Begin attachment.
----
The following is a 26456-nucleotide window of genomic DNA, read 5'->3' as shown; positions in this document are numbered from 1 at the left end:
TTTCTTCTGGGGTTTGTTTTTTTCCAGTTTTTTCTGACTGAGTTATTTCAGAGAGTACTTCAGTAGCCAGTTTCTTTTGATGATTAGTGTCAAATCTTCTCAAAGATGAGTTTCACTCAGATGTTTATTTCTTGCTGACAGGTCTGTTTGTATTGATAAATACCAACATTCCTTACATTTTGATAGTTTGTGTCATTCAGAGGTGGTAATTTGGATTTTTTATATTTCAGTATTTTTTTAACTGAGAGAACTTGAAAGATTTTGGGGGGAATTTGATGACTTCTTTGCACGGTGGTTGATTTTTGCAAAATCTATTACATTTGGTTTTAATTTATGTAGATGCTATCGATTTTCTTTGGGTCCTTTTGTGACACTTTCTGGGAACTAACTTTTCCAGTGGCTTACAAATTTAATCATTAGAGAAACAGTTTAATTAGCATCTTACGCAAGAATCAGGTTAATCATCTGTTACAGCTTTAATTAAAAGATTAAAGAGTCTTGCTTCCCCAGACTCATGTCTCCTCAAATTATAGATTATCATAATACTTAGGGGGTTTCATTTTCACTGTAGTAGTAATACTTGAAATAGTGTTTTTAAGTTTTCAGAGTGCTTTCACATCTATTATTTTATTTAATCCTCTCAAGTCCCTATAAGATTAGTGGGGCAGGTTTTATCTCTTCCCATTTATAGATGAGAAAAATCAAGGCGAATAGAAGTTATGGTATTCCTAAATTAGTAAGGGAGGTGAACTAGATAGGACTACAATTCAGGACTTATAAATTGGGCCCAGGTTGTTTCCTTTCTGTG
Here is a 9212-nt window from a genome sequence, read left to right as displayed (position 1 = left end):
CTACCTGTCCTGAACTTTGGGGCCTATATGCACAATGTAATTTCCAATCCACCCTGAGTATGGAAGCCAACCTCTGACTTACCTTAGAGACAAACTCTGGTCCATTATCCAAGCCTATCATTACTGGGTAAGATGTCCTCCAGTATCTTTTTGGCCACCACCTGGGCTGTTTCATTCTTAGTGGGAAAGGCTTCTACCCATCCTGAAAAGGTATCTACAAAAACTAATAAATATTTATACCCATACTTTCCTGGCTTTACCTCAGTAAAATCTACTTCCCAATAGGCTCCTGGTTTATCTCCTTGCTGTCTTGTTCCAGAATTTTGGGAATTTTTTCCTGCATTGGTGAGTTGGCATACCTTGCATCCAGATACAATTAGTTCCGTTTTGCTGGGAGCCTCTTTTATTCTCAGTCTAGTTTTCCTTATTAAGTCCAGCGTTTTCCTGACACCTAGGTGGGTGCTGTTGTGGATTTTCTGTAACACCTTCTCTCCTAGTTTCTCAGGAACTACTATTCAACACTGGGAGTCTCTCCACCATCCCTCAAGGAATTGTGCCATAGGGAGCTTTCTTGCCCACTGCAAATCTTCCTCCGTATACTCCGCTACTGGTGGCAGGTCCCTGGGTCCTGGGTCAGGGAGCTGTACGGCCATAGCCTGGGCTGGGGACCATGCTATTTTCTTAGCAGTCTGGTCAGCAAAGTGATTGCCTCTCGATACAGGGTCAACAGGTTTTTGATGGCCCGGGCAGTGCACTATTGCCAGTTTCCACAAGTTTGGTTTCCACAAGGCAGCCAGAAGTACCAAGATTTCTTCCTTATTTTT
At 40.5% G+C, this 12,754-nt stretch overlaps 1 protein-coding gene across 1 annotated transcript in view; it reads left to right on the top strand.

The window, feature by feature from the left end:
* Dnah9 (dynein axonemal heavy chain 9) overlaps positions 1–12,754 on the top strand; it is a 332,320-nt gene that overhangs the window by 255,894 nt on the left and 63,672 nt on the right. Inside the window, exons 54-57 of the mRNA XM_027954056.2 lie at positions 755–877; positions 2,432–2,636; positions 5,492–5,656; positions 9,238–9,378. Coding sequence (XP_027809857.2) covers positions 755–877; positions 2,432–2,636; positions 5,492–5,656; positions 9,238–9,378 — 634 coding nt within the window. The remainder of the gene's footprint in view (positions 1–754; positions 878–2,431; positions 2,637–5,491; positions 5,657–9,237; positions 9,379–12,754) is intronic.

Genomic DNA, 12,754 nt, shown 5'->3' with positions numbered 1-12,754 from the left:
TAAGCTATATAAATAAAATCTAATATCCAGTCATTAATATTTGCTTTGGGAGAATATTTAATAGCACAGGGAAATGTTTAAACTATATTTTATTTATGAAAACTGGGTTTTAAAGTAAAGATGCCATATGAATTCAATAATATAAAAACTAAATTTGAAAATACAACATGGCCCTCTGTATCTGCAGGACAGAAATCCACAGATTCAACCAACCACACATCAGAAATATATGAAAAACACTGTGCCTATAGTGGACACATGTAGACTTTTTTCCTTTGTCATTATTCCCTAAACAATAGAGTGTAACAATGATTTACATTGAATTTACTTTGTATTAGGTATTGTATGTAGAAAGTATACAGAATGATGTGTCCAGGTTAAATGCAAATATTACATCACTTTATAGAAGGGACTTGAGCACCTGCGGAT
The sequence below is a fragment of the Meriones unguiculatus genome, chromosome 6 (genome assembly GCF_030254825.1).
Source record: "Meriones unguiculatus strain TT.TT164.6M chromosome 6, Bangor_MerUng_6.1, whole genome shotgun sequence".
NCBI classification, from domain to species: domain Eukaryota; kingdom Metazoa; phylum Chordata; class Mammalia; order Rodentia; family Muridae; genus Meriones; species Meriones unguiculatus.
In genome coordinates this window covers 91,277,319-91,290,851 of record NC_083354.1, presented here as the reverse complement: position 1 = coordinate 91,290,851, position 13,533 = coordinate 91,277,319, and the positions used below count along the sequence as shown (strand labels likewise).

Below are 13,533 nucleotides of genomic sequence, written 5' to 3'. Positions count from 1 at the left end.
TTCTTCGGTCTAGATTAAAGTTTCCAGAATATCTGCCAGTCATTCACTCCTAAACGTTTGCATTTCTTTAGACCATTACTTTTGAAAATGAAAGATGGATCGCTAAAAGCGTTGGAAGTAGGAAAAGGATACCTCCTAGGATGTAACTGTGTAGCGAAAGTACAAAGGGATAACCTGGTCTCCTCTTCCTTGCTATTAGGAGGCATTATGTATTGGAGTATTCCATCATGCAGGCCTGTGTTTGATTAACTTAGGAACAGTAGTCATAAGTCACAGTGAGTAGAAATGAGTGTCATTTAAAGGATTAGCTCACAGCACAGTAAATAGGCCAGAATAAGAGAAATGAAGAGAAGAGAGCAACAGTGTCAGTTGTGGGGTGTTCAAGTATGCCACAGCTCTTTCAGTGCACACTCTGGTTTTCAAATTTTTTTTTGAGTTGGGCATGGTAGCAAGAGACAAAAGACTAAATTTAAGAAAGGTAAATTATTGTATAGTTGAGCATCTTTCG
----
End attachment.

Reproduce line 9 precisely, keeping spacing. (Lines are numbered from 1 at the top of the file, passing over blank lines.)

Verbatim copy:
TAAGCTATATAAATAAAATCTAATATCCAGTCATTAATATTTGCTTTGGGAGAATATTTAATAGCACAGGGAAATGTTTAAACTATATTTTATTTATGAAAACTGGGTTTTAAAGTAAAGATGCCATATGAATTCAATAATATAAAAACTAAATTTGAAAATACAACATGGCCCTCTGTATCTGCAGGACAGAAATCCACAGATTCAACCAACCACACATCAGAAATATATGAAAAACACTGTGCCTATAGTGGACACATGTAGACTTTTTTCCTTTGTCATTATTCCCTAAACAATAGAGTGTAACAATGATTTACATTGAATTTACTTTGTATTAGGTATTGTATGTAGAAAGTATACAGAATGATGTGTCCAGGTTAAATGCAAATATTACATCACTTTATAGAAGGGACTTGAGCACCTGCGGAT